I found myself very comfortable jumping into chats and white board sessions. However, when Dave Cormier called me out during his Rhizomatic Learning Session, I was not so comfortable with the technology! I wanted to leave the chat room! He commented on a question I posed during a discussion on whether or not learning MUST be measured. I suppose Dave’s question to me was suggestive that I actually formulated a relevant point.

My question was regarding entry skills as an essential consideration in designing instruction. I feel that some learning MUST be measured if instruction is to be effective. How can I design instruction without know my learner’s entry skills? While I felt unsure of myself, I did continue on with the discussion. I walked through discomfort in order to learn. In hindsight, the whole experience was pretty funny. Most important about the experience was the interaction this technology brings about between facilitator and participant. While it was a technological interaction, it felt as personal as being called on in class to discuss a point. All the feelings of “ick” were still there even though Dave was a million miles away!

I became aware during the Intro to Twitter Session of the consideration of technology’s limitations. As an Instructional Designer, one cannot be too reliant upon the technology since it can be unreliable. The designer/facilitator must plan for the limitations of technology when planning an online session. Is there a Plan B? One of things I learned in my very first ID class is to always have a plan B (thank you Jane Buckley). Technology can fail– sites go down, audio stops working, what then? How does one go on to instruct during a MOOC if technology fails? In a face-to-face instructional situation, the instructor can pull something out to save the day so that instruction continues, seemingly effortlessly. If properly prepared, the instructor has a plan for such unforeseen circumstances. This would not necessarily be the case during a technical glitch during a MOOC.

The sessions I found most helpful were the very basic introductory sessions. Intro to Twitter and Blogging provided me with the basic entry-level skills to jump in and tweet and blog. Additionally, and perhaps more importantly, I gained an understanding that many feel unsure and insecure about blogging and commenting. Commenting, I have learned, is an essential component of participating in a connectivist MOOC. Commenting is foundational to forming connections.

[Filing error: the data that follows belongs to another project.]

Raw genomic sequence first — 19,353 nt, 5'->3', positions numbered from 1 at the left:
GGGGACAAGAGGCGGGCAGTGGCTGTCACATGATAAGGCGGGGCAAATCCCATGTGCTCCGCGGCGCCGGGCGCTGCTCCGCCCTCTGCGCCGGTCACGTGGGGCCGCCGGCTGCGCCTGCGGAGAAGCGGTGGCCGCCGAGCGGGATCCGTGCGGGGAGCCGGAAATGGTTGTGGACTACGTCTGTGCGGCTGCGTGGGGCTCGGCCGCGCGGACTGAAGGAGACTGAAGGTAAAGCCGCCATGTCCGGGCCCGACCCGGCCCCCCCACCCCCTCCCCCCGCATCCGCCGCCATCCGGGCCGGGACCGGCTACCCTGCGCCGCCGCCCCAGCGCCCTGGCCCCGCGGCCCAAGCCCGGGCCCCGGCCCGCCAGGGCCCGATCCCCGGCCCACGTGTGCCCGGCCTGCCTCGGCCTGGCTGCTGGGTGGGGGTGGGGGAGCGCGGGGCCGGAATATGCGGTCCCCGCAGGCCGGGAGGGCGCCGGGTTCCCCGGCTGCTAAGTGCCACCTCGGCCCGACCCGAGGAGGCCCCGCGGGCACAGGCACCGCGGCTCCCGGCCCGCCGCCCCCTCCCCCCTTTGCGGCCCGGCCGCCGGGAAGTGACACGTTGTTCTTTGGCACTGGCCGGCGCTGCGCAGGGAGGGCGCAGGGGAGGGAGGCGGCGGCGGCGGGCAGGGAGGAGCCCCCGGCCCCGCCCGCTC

And so I forced myself to comment. The first week I started small and commented on Sue Water’s blog on blogging. Very safe, and she was most supportive. From there I just started skimming blogs and found myself drawn towards those bloggers who wrote in a very logical, instructional manner. I suppose I see those bloggers as my life preserver in the sea of chaos! Reading a blog about copyright that was written in a clear and concise manner reinforced what I have learned in the live session. The writer had a writing style that allowed me to learn and feel comfortable connecting.

I got some very valuable, supportive direction from one of the connections I made during the first two weeks. This is worth sharing to other first time MOOCers and novice bloggers. I will paraphrase, as I am still learning about referencing material while blogging and do not want to do anything controversial, illegal or immoral:

  • Make contacts
  • Find interesting people to follow
  • Engage in conversation

If that is all you do the first time around, you might find that is valuable enough. Then the next time you dive into the fray, you can go deeper, farther, wherever your heart and mind might lead you.

What a supportive community I find myself in amidst the chaos.

Who Do I Follow?

1 Feb

As I recently considered who to follow, I found myself reading blogs and getting more overwhelmed. I felt unfocused in my venture. However, as I sifted through the sea of blogs and skimmed and moved on, I found a commonality in the blogs I invested time in to read.

That commonality has served as a starting point for me.

The blogs I was attracted to reading were not those where I found the subject matter all that interesting. I did not find that the blogs I read were those of other graphic designers turned instructional design students. I did not even find that those I read were instructors of adults.

So what was it that got me hooked and willing to invest the time in a full read?

The blogs that I found the most interesting were those where the author had a distinctive style of writing. I would call that style concrete, focused and therefore instructive! I could understand the major points and the writing was organized. What a pleasant surprise to stumble upon this unexpected realization! 

I now have a starting point. This adult learner needs a certain delivery method in order to learn and connect. I shall continue to seek out writers with that style and that will be my starting point.

What an unexpected surprise to find a way to make sense in the madness!